At 5:28 as I was waiting in line for Comal to open, a Cal student amused by the long line outside of the restaurant asked the woman behind me what the deal was. She kept her eyes on her phone, paused for a minute like she wasn’t going to answer, and said “It’s amazing food,” made another dramatic pause (eyes still on the phone and totally expressionless) and followed with, “absolutely amazing.” Here are my thoughts on this interaction: If someone asks you about food that you think is amazing, but you don’t lift your eyes or break a smile to talk about it, then you’re either a. an asshole with terrible social skills or b. lying. I’m leaning towards the former in regards to this lady, but I also know that the food at Comal is not amazing. It’s probably amazing if you’ve never had a good fish taco or chicharrones in your life (which frankly, would make me kind of an asshole too). What is absolutely amazing at Comal— and as I say this I’m looking at you with a giant smile, cheekbones a flush, arms in the air, eyes wide open with excitement, and voice elevated— are the drinks.
Comal is a newly opened restaurant in downtown Berkeley serving Oaxacan-inspired fare. It’s modern and warm, with hanging teal lights over the bar, copper mesh fixtures over the wooden booths, rustic and steel touches everywhere, and an open kitchen. I would come here just to look at the place. There’s a patio and beer garden in back, and a bar up front where a mouth-watering cocktail menu designed for tequila and mezcal lovers awaits.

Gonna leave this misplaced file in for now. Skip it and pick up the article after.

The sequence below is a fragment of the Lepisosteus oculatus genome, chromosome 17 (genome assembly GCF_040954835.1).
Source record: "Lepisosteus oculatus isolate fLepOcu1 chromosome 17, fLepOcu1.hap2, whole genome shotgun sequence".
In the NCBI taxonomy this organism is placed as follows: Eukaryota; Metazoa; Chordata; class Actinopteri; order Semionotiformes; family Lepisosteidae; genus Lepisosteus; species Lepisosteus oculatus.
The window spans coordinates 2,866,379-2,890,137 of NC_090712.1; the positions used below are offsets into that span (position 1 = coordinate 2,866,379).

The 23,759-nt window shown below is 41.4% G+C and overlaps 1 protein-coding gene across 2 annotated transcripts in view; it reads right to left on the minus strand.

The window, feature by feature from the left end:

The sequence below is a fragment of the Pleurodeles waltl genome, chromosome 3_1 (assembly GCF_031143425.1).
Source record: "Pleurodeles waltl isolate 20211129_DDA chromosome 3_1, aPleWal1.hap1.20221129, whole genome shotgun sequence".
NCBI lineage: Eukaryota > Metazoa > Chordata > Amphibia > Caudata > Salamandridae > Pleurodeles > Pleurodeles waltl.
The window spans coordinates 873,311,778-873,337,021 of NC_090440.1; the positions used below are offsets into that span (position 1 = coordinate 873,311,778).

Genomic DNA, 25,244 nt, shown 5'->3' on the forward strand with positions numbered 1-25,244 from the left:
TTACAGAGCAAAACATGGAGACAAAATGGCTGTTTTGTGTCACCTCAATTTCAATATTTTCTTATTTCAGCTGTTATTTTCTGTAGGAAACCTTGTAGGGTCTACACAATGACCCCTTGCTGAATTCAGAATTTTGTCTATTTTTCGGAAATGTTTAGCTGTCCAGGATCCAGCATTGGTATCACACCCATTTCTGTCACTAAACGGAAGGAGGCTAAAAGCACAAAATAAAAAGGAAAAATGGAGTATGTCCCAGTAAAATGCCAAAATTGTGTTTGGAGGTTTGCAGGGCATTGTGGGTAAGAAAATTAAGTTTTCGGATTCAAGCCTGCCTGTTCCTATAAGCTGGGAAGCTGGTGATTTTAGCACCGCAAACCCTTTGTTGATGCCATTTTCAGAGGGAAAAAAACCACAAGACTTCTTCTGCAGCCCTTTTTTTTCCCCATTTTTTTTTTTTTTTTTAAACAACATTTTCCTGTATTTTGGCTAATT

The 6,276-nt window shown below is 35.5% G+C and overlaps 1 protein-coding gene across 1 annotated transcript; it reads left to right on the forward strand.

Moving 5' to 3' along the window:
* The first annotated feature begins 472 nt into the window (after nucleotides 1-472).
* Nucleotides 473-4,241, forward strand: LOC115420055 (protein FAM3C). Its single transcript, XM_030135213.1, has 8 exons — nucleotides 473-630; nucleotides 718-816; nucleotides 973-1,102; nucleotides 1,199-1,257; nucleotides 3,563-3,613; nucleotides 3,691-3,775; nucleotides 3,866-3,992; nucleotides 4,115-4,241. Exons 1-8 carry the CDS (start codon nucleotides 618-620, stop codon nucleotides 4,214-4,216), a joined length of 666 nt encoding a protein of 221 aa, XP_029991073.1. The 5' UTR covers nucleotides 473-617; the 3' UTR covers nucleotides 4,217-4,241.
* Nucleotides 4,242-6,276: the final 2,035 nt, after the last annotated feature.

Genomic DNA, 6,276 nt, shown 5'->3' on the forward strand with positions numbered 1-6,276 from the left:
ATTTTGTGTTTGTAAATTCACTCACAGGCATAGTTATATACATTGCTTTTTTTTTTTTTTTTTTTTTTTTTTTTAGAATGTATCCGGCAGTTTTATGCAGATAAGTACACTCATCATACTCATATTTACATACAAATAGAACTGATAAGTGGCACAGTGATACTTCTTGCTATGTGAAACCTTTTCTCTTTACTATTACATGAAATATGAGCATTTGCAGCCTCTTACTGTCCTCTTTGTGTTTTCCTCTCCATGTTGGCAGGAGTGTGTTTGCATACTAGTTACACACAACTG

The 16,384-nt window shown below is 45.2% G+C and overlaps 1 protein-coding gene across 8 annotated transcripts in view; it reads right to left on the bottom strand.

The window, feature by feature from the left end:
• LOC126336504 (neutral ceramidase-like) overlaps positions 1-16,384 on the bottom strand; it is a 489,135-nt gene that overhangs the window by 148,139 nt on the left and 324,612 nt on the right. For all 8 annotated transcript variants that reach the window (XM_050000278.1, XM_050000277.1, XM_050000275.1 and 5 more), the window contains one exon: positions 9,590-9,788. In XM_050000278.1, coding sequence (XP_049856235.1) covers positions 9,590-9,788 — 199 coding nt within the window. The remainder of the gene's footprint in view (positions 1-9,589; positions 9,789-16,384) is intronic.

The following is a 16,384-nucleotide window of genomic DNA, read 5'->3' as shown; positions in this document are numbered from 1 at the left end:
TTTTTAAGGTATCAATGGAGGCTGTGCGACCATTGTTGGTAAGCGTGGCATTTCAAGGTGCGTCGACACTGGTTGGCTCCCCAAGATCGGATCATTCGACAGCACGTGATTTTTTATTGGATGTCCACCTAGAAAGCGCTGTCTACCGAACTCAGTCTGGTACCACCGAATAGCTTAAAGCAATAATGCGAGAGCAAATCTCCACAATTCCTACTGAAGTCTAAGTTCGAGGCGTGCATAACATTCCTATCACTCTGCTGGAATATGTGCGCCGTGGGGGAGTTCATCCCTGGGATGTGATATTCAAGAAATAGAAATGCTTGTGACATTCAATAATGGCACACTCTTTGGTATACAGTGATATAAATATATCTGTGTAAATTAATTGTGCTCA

The Palomaesque, made with Mezcal, Cocchi Americano, grapefruit, lime, honey, salt, soda, was the best mezcal drink I’ve ever had. The Comal Swizzler, with falernum, pineapple, passion fruit, lime, crushed ice, and cascade hops tincturea, mixed with a choice of tequila, mezcal or sotol was a tropical experience, not precious and still making me smile like the first time I discovered fresh coconut. The Jack Satan, with tres agaves reposado, hibiscus syrup, lime, and a homemade infierno tincture made of spices and chiles, was bright purple, served up, rimmed with salt and true to its name, devilishly good. Also on the cocktail menu is Agua Fresca con Carne, a choice of agua fresca with rum or tequila, a cocktail that kept my sister and I afloat when we ended up spending two nights in the port of Veracruz, where it was a good 100 degrees and all we could muster up the strength to do was walk to the corner and buy a giant cup of agua fresca and a bottle of havana club. My adventures in being a bad American have finally been made classy.
The staff here is frighteningly friendly. I imagine that they huddle before opening, look at the hungry crowd in line outside the tall heavy doors, and then look at each other, one of their cheerleaders exclaiming, “we will not be frazzled!” and they clink glasses and take down a shot of mezcal.
I don’t like to write negative reviews so I wont dwell on the food, but I will tell you that I was disappointed with the fish tacos, the mole, and the chicharrones. However, my second time dining, when I was with a group of four, we ordered the $49 bone-in ribeye steak (22 oz) with bok choy, black beans, green rice, fresh tortillas, and three different salsas. The steak was flavored well, juicy and tender— just a little fatty. The tortillas were fresh and the bok choy was surprising. With enough for two tacos each, we felt like it was a satisfying deal (they also have two other large sharing dishes meant for 2-3 people). Not necessarily the best steak I’ve ever had, but a great way to soak up our drinks. Conclusion? Start with drinks, snack on some yucca fries, if you’re hungry get the steak, and with your warmest smile tell your waiter that you’d just love it if they had churros on the dessert menu (I’m starting a campaign, so thanks).
Got the travel bug?
Open for dinner, Main dishes range $9-$14